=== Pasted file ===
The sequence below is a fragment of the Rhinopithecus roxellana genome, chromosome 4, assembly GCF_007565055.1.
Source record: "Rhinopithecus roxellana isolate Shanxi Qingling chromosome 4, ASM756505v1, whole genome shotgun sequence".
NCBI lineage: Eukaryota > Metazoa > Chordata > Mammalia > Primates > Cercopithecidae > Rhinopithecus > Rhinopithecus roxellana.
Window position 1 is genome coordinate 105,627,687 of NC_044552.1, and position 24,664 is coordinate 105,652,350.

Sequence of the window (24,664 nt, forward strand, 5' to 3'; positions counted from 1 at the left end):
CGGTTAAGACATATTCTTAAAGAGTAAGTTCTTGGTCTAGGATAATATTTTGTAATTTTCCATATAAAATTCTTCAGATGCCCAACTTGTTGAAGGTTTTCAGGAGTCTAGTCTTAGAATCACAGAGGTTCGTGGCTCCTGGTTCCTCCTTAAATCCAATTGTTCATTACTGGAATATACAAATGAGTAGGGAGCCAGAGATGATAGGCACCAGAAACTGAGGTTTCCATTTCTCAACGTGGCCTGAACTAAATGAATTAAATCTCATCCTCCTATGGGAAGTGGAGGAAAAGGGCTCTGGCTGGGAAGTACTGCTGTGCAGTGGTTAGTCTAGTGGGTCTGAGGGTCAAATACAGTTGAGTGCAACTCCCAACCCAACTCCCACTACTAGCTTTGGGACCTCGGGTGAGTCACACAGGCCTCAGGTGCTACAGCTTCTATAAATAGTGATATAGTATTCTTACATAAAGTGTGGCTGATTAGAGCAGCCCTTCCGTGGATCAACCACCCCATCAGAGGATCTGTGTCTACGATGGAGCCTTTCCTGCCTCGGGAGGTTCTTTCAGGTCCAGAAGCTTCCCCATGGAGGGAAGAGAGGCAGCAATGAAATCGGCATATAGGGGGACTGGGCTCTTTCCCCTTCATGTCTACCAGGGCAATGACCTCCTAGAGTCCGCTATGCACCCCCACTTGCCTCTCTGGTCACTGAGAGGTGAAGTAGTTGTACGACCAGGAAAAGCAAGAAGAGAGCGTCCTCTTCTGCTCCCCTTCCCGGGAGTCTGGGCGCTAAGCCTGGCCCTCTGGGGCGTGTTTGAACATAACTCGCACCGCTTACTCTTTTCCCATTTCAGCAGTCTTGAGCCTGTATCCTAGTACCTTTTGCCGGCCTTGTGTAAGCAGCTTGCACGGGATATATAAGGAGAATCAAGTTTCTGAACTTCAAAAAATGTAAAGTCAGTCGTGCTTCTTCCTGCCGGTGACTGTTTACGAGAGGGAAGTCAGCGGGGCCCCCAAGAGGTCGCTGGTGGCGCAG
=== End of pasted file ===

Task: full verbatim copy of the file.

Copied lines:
The sequence below is a fragment of the Rhinopithecus roxellana genome, chromosome 4, assembly GCF_007565055.1.
Source record: "Rhinopithecus roxellana isolate Shanxi Qingling chromosome 4, ASM756505v1, whole genome shotgun sequence".
NCBI lineage: Eukaryota > Metazoa > Chordata > Mammalia > Primates > Cercopithecidae > Rhinopithecus > Rhinopithecus roxellana.
Window position 1 is genome coordinate 105,627,687 of NC_044552.1, and position 24,664 is coordinate 105,652,350.

Sequence of the window (24,664 nt, forward strand, 5' to 3'; positions counted from 1 at the left end):
CGGTTAAGACATATTCTTAAAGAGTAAGTTCTTGGTCTAGGATAATATTTTGTAATTTTCCATATAAAATTCTTCAGATGCCCAACTTGTTGAAGGTTTTCAGGAGTCTAGTCTTAGAATCACAGAGGTTCGTGGCTCCTGGTTCCTCCTTAAATCCAATTGTTCATTACTGGAATATACAAATGAGTAGGGAGCCAGAGATGATAGGCACCAGAAACTGAGGTTTCCATTTCTCAACGTGGCCTGAACTAAATGAATTAAATCTCATCCTCCTATGGGAAGTGGAGGAAAAGGGCTCTGGCTGGGAAGTACTGCTGTGCAGTGGTTAGTCTAGTGGGTCTGAGGGTCAAATACAGTTGAGTGCAACTCCCAACCCAACTCCCACTACTAGCTTTGGGACCTCGGGTGAGTCACACAGGCCTCAGGTGCTACAGCTTCTATAAATAGTGATATAGTATTCTTACATAAAGTGTGGCTGATTAGAGCAGCCCTTCCGTGGATCAACCACCCCATCAGAGGATCTGTGTCTACGATGGAGCCTTTCCTGCCTCGGGAGGTTCTTTCAGGTCCAGAAGCTTCCCCATGGAGGGAAGAGAGGCAGCAATGAAATCGGCATATAGGGGGACTGGGCTCTTTCCCCTTCATGTCTACCAGGGCAATGACCTCCTAGAGTCCGCTATGCACCCCCACTTGCCTCTCTGGTCACTGAGAGGTGAAGTAGTTGTACGACCAGGAAAAGCAAGAAGAGAGCGTCCTCTTCTGCTCCCCTTCCCGGGAGTCTGGGCGCTAAGCCTGGCCCTCTGGGGCGTGTTTGAACATAACTCGCACCGCTTACTCTTTTCCCATTTCAGCAGTCTTGAGCCTGTATCCTAGTACCTTTTGCCGGCCTTGTGTAAGCAGCTTGCACGGGATATATAAGGAGAATCAAGTTTCTGAACTTCAAAAAATGTAAAGTCAGTCGTGCTTCTTCCTGCCGGTGACTGTTTACGAGAGGGAAGTCAGCGGGGCCCCCAAGAGGTCGCTGGTGGCGCAG